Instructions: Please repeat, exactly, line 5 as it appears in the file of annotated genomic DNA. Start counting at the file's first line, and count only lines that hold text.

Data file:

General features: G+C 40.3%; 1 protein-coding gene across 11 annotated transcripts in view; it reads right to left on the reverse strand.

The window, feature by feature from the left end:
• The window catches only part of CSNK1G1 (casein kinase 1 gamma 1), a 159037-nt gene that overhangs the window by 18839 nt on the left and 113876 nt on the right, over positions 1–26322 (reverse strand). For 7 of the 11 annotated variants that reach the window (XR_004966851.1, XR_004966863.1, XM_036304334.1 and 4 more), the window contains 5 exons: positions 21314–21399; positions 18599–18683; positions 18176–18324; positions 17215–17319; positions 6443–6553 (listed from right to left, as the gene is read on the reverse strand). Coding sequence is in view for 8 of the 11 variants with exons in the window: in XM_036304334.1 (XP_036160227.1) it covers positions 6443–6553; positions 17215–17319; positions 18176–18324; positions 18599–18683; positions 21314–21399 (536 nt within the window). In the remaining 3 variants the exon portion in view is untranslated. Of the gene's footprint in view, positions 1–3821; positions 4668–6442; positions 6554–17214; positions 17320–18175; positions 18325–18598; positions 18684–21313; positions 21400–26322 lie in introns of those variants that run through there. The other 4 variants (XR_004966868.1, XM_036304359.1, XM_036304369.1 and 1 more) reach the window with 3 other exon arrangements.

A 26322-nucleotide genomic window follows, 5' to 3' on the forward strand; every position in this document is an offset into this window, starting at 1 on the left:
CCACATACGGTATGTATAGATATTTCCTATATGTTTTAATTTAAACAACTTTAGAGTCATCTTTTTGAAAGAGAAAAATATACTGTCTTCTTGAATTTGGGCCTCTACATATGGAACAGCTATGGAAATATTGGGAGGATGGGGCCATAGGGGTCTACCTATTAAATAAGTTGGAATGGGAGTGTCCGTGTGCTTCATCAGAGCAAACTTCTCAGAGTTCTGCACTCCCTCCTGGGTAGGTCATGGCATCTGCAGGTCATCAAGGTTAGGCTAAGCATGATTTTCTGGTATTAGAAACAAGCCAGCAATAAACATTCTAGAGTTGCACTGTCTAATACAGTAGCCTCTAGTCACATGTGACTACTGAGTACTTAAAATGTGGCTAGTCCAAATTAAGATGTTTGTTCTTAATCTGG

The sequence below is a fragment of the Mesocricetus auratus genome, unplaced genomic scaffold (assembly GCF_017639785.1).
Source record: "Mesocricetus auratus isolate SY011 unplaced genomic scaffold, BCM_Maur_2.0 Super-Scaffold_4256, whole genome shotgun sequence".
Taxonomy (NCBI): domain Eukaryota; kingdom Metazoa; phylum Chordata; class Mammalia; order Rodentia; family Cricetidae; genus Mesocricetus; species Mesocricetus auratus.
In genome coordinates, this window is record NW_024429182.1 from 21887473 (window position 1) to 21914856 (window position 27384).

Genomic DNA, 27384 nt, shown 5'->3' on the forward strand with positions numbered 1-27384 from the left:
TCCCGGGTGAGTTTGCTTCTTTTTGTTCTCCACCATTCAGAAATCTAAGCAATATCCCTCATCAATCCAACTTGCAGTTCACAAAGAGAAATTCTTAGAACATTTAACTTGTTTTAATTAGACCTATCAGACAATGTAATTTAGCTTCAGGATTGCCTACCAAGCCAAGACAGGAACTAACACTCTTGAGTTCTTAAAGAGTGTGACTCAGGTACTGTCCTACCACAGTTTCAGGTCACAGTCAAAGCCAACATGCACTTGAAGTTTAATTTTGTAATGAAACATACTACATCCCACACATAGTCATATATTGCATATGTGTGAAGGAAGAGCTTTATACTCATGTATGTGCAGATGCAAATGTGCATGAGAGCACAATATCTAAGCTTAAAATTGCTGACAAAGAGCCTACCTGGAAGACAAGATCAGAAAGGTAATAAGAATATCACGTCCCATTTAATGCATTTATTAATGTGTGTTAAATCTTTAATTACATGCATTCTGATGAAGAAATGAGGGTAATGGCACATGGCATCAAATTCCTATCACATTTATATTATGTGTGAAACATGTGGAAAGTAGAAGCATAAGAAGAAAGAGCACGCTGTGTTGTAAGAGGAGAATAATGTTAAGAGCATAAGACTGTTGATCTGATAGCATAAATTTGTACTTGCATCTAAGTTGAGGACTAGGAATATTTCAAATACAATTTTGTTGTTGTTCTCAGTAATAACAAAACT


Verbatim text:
CCACATACGGTATGTATAGATATTTCCTATATGTTTTAATTTAAACAACTTTAGAGTCATCTTTTTGAAAGAGAAAAATATACTGTCTTCTTGAATTTGGGCCTCTACATATGGAACAGCTATGGAAATATTGGGAGGATGGGGCCATAGGGGTCTACCTATTAAATAAGTTGGAATGGGAGTGTCCGTGTGCTTCATCAGAGCAAACTTCTCAGAGTTCTGCACTCCCTCCTGGGTAGGTCATGGCATCTGCAGGTCATCAAGGTTAGGCTAAGCATGATTTTCTGGTATTAGAAACAAGCCAGCAATAAACATTCTAGAGTTGCACTGTCTAATACAGTAGCCTCTAGTCACATGTGACTACTGAGTACTTAAAATGTGGCTAGTCCAAATTAAGATGTTTGTTCTTAATCTGG